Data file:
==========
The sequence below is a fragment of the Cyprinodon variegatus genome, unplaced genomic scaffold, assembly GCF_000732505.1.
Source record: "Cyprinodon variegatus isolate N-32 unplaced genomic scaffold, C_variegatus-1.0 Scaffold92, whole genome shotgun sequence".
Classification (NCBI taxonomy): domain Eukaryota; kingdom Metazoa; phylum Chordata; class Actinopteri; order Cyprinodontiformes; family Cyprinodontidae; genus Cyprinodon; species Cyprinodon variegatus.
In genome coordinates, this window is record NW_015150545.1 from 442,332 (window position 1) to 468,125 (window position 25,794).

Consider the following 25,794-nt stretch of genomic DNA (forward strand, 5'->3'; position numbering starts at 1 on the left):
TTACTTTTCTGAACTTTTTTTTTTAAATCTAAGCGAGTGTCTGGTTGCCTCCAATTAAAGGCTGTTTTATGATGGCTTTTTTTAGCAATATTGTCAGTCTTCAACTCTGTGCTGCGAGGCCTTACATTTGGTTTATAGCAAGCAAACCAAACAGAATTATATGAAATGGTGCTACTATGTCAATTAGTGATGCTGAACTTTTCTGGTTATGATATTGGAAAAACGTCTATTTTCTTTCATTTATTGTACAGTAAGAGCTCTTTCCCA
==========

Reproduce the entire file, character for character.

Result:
The sequence below is a fragment of the Cyprinodon variegatus genome, unplaced genomic scaffold, assembly GCF_000732505.1.
Source record: "Cyprinodon variegatus isolate N-32 unplaced genomic scaffold, C_variegatus-1.0 Scaffold92, whole genome shotgun sequence".
Classification (NCBI taxonomy): domain Eukaryota; kingdom Metazoa; phylum Chordata; class Actinopteri; order Cyprinodontiformes; family Cyprinodontidae; genus Cyprinodon; species Cyprinodon variegatus.
In genome coordinates, this window is record NW_015150545.1 from 442,332 (window position 1) to 468,125 (window position 25,794).

Consider the following 25,794-nt stretch of genomic DNA (forward strand, 5'->3'; position numbering starts at 1 on the left):
TTACTTTTCTGAACTTTTTTTTTTAAATCTAAGCGAGTGTCTGGTTGCCTCCAATTAAAGGCTGTTTTATGATGGCTTTTTTTAGCAATATTGTCAGTCTTCAACTCTGTGCTGCGAGGCCTTACATTTGGTTTATAGCAAGCAAACCAAACAGAATTATATGAAATGGTGCTACTATGTCAATTAGTGATGCTGAACTTTTCTGGTTATGATATTGGAAAAACGTCTATTTTCTTTCATTTATTGTACAGTAAGAGCTCTTTCCCA